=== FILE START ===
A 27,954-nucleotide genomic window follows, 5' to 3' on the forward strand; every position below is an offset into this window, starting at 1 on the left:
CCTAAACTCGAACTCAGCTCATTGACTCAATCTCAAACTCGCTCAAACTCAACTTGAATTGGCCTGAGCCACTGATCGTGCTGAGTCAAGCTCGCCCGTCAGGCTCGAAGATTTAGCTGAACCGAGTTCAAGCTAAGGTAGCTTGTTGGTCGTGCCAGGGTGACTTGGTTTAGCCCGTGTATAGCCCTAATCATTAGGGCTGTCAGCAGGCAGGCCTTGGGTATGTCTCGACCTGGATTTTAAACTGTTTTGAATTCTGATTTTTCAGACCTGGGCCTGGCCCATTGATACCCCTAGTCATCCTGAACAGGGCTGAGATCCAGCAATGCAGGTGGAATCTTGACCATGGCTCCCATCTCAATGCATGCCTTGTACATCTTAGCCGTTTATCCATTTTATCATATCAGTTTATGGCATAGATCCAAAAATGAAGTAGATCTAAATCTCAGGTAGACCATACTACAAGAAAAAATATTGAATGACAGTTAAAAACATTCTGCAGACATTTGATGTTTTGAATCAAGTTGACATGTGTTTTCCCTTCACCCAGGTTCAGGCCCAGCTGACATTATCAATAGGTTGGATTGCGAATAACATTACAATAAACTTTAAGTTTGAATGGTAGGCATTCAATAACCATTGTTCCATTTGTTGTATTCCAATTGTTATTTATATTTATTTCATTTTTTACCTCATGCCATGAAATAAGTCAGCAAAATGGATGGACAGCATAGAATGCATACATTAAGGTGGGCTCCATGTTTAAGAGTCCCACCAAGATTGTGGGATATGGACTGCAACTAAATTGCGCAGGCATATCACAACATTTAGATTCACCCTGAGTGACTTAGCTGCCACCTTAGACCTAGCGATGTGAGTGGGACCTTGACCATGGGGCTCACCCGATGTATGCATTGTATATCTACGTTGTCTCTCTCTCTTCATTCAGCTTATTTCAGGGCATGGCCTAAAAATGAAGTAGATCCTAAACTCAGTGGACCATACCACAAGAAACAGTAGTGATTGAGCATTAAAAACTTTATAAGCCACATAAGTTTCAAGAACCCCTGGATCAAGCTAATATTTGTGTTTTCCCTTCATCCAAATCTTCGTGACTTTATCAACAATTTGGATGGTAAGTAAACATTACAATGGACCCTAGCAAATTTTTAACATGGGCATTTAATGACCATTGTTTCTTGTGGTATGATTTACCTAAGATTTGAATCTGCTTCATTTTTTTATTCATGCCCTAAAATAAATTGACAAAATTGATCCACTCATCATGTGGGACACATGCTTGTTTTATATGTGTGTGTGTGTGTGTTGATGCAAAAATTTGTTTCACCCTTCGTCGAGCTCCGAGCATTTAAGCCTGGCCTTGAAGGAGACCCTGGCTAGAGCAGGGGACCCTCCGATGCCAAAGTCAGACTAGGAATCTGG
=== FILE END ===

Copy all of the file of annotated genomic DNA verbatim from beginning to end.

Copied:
A 27,954-nucleotide genomic window follows, 5' to 3' on the forward strand; every position below is an offset into this window, starting at 1 on the left:
CCTAAACTCGAACTCAGCTCATTGACTCAATCTCAAACTCGCTCAAACTCAACTTGAATTGGCCTGAGCCACTGATCGTGCTGAGTCAAGCTCGCCCGTCAGGCTCGAAGATTTAGCTGAACCGAGTTCAAGCTAAGGTAGCTTGTTGGTCGTGCCAGGGTGACTTGGTTTAGCCCGTGTATAGCCCTAATCATTAGGGCTGTCAGCAGGCAGGCCTTGGGTATGTCTCGACCTGGATTTTAAACTGTTTTGAATTCTGATTTTTCAGACCTGGGCCTGGCCCATTGATACCCCTAGTCATCCTGAACAGGGCTGAGATCCAGCAATGCAGGTGGAATCTTGACCATGGCTCCCATCTCAATGCATGCCTTGTACATCTTAGCCGTTTATCCATTTTATCATATCAGTTTATGGCATAGATCCAAAAATGAAGTAGATCTAAATCTCAGGTAGACCATACTACAAGAAAAAATATTGAATGACAGTTAAAAACATTCTGCAGACATTTGATGTTTTGAATCAAGTTGACATGTGTTTTCCCTTCACCCAGGTTCAGGCCCAGCTGACATTATCAATAGGTTGGATTGCGAATAACATTACAATAAACTTTAAGTTTGAATGGTAGGCATTCAATAACCATTGTTCCATTTGTTGTATTCCAATTGTTATTTATATTTATTTCATTTTTTACCTCATGCCATGAAATAAGTCAGCAAAATGGATGGACAGCATAGAATGCATACATTAAGGTGGGCTCCATGTTTAAGAGTCCCACCAAGATTGTGGGATATGGACTGCAACTAAATTGCGCAGGCATATCACAACATTTAGATTCACCCTGAGTGACTTAGCTGCCACCTTAGACCTAGCGATGTGAGTGGGACCTTGACCATGGGGCTCACCCGATGTATGCATTGTATATCTACGTTGTCTCTCTCTCTTCATTCAGCTTATTTCAGGGCATGGCCTAAAAATGAAGTAGATCCTAAACTCAGTGGACCATACCACAAGAAACAGTAGTGATTGAGCATTAAAAACTTTATAAGCCACATAAGTTTCAAGAACCCCTGGATCAAGCTAATATTTGTGTTTTCCCTTCATCCAAATCTTCGTGACTTTATCAACAATTTGGATGGTAAGTAAACATTACAATGGACCCTAGCAAATTTTTAACATGGGCATTTAATGACCATTGTTTCTTGTGGTATGATTTACCTAAGATTTGAATCTGCTTCATTTTTTTATTCATGCCCTAAAATAAATTGACAAAATTGATCCACTCATCATGTGGGACACATGCTTGTTTTATATGTGTGTGTGTGTGTGTTGATGCAAAAATTTGTTTCACCCTTCGTCGAGCTCCGAGCATTTAAGCCTGGCCTTGAAGGAGACCCTGGCTAGAGCAGGGGACCCTCCGATGCCAAAGTCAGACTAGGAATCTGG